I have bookmarked this thread and will resurrect it when oil collapses back down to $70 as you guys say. Because at this point, you aren't just arguing with "conspiracy theorists" anymore, you're arguing against analysts like Schiff and Puplava who identified the tech and housing bubbles in their early stages, avoided them entirely, and are saying that oil ISN'T a bubble. They've been right, and people like LK and the OP of this thread have been wrong. For YEARS. And LKs long diatribe doesn't really answer anything. The dollar has seen a 50% drop in the last eight years, not 5%. And people are still buying and burning at these prices regardless of who is contractually locking in. It's called a bull market, not a bubble.
 

StageLeft

No Lifer
Sep 29, 2000
70,150
2
0
Originally posted by: BansheeX
I have bookmarked this thread and will resurrect it when oil collapses back down to $70 as you guys say. Because at this point, you aren't just arguing with "RP loonies" anymore, you're arguing against analysts like Schiff and Puplava who identified the tech and housing bubbles and are saying that oil ISN'T a bubble. They've been right, and people like LK and the OP of this thread have been wrong. For YEARS. And LKs long diatribe doesn't really answer anything. The dollar has seen a 50% drop in the last eight years, not 5%. And people are still buying and consuming at these prices regardless of who is contractually locking in. It's called a bull market, not a bubble.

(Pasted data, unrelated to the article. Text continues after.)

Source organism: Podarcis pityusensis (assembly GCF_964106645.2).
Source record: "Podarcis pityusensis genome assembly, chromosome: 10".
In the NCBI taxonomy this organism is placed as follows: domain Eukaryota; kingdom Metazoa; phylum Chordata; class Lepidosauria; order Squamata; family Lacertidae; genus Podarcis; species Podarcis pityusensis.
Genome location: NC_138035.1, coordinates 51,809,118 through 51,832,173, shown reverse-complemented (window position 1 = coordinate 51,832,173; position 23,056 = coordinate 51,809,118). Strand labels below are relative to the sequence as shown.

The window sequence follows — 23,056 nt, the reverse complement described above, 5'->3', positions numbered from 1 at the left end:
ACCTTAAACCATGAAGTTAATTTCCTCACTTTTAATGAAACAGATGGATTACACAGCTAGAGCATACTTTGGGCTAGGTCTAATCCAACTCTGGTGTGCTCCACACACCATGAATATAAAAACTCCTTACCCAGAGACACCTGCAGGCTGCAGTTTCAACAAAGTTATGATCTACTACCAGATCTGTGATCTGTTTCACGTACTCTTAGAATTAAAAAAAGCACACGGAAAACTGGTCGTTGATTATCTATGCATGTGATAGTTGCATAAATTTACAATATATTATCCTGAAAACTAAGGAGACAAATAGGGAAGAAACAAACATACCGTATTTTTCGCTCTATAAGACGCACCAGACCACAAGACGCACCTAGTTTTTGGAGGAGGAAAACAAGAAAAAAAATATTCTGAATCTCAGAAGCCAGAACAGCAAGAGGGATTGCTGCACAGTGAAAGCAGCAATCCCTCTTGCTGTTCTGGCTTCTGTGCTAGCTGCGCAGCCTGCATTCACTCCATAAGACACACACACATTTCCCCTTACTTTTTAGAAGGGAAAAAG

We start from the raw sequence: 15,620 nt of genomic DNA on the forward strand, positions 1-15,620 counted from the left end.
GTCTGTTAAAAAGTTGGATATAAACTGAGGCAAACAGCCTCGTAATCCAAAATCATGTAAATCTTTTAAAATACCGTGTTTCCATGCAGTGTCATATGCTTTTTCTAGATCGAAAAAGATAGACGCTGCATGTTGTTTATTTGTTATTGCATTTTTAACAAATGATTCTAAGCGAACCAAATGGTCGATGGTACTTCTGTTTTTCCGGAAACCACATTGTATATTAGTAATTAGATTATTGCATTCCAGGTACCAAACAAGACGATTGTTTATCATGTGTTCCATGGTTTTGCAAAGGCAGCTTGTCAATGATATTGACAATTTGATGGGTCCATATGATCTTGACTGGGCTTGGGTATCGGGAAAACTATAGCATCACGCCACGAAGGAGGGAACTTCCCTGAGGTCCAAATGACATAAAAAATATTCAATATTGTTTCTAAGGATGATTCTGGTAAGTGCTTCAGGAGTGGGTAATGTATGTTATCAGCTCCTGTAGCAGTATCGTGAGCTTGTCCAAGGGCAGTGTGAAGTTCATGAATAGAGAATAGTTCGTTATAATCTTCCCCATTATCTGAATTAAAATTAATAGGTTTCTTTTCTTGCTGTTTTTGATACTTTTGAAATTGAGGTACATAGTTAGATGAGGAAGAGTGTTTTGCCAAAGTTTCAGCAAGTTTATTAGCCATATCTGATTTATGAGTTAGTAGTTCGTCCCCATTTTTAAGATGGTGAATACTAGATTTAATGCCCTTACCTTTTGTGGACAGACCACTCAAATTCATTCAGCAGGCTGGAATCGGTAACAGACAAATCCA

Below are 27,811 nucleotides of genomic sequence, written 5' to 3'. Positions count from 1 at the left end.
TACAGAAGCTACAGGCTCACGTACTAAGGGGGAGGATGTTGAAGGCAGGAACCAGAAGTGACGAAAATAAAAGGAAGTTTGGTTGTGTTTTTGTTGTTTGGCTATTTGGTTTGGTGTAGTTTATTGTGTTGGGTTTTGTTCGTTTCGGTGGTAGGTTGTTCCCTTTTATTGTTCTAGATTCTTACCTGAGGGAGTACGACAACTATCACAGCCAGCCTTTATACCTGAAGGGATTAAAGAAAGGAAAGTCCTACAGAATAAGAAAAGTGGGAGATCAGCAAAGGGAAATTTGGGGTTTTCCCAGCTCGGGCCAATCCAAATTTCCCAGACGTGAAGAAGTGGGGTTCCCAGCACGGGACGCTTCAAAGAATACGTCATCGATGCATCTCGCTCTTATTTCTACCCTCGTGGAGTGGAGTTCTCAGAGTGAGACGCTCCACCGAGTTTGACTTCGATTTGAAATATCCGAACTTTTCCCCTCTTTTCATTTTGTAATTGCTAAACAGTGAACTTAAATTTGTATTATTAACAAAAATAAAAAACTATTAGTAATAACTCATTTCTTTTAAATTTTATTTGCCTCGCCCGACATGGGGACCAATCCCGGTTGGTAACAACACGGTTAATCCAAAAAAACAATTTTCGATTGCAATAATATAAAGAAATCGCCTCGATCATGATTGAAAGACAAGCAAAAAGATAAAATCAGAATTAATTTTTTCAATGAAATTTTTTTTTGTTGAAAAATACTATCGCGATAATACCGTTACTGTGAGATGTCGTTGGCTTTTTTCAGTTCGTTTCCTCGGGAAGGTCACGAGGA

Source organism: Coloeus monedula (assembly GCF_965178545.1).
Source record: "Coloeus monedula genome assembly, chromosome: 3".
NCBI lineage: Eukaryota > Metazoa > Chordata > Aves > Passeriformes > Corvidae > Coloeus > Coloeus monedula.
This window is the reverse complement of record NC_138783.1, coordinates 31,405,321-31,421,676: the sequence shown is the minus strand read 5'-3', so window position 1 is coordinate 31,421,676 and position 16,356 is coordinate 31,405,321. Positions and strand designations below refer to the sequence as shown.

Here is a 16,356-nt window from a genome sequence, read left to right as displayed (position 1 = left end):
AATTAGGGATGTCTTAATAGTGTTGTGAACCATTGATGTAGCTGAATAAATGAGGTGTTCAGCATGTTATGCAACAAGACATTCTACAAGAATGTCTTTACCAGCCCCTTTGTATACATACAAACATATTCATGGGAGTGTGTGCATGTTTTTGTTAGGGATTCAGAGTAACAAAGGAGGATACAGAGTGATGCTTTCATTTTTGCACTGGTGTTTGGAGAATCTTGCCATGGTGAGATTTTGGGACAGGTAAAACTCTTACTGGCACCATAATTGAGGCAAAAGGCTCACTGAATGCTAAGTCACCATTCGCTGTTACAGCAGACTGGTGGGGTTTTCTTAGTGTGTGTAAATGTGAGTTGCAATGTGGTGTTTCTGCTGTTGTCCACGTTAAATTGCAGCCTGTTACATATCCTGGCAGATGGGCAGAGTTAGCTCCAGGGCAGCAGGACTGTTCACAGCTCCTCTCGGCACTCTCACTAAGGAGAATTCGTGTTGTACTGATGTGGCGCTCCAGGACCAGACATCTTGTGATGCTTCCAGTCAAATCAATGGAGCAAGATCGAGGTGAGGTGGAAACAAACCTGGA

You came up with the $70, not anybody here. Anyway, plenty of analysts think it is a bubble and by the very nature of the beast, if we were all in agreement it was a bubble, it wouldn't be possible to have one, would it? They only exist because people are chickens running around with their heads cut off.
 

BansheeX

Senior member
Sep 10, 2007
348
0
0
LOL, if it isn't a bubble, why would anything above that signal a collapse? Oh, hooray, oil went back to $100? I think not.
 

LegendKiller

Lifer
Mar 5, 2001
18,256
68
86
Originally posted by: BansheeX
I have bookmarked this thread and will resurrect it when oil collapses back down to $70 as you guys say. Because at this point, you aren't just arguing with "conspiracy theorists" anymore, you're arguing against analysts like Schiff and Puplava who identified the tech and housing bubbles in their early stages, avoided them entirely, and are saying that oil ISN'T a bubble. They've been right, and people like LK and the OP of this thread have been wrong. For YEARS. And LKs long diatribe doesn't really answer anything. The dollar has seen a 50% drop in the last eight years, not 5%. And people are still buying and burning at these prices regardless of who is contractually locking in. It's called a bull market, not a bubble.
So in other words, you've got nothing at all. All you have is *OTHER* people's work, same with your idiotic theories about economics and finance. No extrapolation, analysis, reason, logic. Just "BUT...BUT...BUT...HE SAID!" I have my MBA and CFA charter and am doing pretty f'ing well for myself. I called tech bubble and housing bubble too, you can see my calls for housing bubble from 2004, so fucking what?

ROFL, that's why I work at a bank and you're linking youtube videos.

I said the dollar dropped 35% from the day Kabul was freed to today, yet oil went up 616% or so in that area. The dollar's effect on oil is ~5% of the total movement in oil. You suck at math.